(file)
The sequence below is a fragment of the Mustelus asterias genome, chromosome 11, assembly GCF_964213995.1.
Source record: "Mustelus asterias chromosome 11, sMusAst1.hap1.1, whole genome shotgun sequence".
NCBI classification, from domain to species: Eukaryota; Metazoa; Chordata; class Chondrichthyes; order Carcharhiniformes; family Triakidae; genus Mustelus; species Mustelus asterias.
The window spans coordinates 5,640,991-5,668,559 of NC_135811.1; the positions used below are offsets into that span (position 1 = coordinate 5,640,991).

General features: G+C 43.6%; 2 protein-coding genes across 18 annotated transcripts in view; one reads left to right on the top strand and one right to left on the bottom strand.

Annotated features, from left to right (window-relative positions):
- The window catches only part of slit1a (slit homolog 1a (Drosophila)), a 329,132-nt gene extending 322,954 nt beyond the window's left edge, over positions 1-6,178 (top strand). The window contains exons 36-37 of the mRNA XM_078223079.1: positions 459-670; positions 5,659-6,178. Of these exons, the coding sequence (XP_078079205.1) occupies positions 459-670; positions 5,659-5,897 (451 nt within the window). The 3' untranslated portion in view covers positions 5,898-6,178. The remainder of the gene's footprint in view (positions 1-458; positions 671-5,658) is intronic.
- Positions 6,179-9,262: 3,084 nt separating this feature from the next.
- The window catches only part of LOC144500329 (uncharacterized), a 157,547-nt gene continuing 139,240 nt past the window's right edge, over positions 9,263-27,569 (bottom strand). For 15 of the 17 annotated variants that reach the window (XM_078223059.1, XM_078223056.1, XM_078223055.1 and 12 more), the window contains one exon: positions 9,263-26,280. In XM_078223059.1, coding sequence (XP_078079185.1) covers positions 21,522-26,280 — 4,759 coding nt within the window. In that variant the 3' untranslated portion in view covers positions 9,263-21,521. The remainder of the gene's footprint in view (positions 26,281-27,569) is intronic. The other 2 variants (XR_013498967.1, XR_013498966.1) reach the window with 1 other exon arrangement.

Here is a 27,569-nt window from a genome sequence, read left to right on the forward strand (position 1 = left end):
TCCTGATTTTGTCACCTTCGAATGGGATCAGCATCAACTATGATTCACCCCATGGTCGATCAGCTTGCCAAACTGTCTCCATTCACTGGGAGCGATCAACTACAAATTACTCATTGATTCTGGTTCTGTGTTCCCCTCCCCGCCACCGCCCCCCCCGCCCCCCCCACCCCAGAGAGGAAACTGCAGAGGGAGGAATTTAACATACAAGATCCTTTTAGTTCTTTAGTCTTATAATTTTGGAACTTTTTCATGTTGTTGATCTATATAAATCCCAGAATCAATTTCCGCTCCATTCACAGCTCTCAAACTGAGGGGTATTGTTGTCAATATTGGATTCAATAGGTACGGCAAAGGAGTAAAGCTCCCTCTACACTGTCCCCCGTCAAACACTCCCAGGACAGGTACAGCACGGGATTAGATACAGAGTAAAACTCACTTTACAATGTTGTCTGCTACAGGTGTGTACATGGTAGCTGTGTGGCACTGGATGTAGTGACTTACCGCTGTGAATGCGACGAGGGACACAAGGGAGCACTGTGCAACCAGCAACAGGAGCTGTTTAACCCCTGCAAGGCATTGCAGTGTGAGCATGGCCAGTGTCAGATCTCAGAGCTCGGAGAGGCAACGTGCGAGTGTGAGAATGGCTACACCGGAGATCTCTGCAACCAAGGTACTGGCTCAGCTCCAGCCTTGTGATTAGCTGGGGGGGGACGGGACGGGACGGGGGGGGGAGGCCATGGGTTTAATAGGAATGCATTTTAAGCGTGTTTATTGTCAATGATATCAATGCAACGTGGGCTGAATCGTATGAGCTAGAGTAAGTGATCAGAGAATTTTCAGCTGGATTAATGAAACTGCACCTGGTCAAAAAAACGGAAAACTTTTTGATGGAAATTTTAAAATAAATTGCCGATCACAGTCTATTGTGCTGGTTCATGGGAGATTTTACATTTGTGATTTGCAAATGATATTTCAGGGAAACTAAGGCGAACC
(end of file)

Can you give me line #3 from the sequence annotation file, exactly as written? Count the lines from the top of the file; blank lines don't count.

NCBI classification, from domain to species: Eukaryota; Metazoa; Chordata; class Chondrichthyes; order Carcharhiniformes; family Triakidae; genus Mustelus; species Mustelus asterias.